1. HIS NATURAL ABILITY:-His ability of nature, irrespective of any office he fills, or engagement he has made: in plain words, his ability as God.

We have no notion of placing the Saviour lower in the scale of being than the sacred Scriptures explicitly assign. "In the beginning was the Word, and the Word was with God, and the Word (in his essential

nature) was God." His name is called, "the mighty God"-" the true God"-" the only wise God." And to Him is addressed the magnificent language, "Thy throne, O God, is for ever and ever!""Thou, Lord, in the beginning hast laid the foundation of the earth, and the heavens are the work of thine hands. They shall perish, but thou remainest: they all shall wax old as doth a garment, and as a vesture shalt thou fold them up, and they shall be changed; but thou art the same, and thy years shall not fail t." It is a solemn declaration, "Cursed is man that trusteth in man, and maketh flesh his arm, and whose heart departeth from the Lord." But may we not trust in the Saviour; and trusting in Him, are we not safe? May we not place entire confidence in Christ; and thus confiding, are we not safe? Yet tremendous danger would await us, were he merely a man-were he not Immanuel, God with us.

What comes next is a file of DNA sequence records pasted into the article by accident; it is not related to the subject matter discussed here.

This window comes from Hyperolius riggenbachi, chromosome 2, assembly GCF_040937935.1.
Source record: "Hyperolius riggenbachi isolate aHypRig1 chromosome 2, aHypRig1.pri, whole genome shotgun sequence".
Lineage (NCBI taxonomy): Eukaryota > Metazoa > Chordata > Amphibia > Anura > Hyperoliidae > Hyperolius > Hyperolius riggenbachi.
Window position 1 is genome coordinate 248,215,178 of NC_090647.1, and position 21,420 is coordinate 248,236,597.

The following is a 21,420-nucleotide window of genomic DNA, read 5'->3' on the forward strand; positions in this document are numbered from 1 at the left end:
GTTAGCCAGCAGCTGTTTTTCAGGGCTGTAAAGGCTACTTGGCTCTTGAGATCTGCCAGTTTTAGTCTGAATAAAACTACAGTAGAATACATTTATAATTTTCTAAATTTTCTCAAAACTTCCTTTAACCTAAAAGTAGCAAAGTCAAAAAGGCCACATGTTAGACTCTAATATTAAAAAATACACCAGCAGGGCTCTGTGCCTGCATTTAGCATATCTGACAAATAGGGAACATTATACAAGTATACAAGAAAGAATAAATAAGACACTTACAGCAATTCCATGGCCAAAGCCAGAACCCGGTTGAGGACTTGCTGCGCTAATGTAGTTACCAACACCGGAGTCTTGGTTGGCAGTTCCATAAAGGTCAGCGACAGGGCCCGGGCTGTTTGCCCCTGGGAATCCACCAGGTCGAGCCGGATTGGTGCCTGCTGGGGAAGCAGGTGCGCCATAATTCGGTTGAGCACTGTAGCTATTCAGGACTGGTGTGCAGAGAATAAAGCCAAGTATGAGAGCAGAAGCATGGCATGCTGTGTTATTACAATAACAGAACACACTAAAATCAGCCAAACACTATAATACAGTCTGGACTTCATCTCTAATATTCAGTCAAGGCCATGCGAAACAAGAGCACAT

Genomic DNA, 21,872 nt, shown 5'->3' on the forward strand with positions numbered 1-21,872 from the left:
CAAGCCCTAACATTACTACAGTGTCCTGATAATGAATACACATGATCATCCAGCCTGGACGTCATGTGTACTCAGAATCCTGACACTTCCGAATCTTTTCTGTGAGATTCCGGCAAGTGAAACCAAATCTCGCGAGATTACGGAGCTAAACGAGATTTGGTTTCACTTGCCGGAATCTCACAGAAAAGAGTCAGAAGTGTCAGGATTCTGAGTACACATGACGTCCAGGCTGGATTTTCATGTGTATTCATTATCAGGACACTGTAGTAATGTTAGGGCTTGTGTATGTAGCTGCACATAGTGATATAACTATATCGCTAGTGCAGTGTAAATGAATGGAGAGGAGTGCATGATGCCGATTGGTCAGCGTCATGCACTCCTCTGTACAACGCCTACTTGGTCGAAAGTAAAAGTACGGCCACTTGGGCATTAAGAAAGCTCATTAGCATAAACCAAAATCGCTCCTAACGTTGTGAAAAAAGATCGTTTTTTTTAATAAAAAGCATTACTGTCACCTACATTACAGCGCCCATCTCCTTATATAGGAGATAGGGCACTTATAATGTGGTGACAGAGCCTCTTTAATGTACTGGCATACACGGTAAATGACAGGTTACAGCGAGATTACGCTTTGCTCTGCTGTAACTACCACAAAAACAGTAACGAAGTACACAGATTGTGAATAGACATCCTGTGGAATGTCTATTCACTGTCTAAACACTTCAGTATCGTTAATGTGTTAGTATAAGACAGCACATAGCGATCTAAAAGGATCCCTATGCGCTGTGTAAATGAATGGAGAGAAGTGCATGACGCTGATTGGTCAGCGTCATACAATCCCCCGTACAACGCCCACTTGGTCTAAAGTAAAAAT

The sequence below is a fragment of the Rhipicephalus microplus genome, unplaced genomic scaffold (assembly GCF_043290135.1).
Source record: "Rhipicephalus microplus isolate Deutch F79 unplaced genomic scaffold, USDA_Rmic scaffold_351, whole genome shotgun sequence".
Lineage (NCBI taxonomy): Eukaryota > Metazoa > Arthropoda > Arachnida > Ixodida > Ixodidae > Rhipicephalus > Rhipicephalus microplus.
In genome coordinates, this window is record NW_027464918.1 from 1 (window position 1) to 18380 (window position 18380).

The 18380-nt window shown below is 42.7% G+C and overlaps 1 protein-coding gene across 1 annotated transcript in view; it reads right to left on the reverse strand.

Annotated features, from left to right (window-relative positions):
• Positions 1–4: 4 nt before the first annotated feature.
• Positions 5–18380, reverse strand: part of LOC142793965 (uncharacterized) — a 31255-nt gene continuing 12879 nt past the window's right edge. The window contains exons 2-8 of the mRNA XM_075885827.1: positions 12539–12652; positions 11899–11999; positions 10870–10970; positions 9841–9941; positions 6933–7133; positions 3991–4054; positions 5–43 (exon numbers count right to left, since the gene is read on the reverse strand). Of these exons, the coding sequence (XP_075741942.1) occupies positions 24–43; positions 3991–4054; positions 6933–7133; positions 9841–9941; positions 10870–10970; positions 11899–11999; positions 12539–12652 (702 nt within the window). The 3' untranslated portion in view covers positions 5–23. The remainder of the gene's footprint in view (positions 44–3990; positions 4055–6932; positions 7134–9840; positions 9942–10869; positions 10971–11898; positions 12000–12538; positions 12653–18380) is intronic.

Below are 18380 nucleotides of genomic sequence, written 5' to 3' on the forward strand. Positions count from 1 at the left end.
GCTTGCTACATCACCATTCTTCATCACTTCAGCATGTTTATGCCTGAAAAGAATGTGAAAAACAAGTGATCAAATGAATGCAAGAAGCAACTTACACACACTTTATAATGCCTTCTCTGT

The Godhead of the Saviour is an essential pillar of our holy religion. Remove this, and it falls; the whole system of Christianity sinks into insignificancy. But it cannot be removed. "The Deity of Christ stands on the basis of claims which he himself advanced, of worship which he received, of power which he exerted, of attributes which he exhibited, of an empire unbounded as the universe, and infinite as eternity."

But it is not necessary on this occasion to search for arguments in proof of the Deity of Jesus Christ. You are persuaded of the truth of the doctrine, and you feel its importance in connection with his ability to save; an ability founded originally in his essen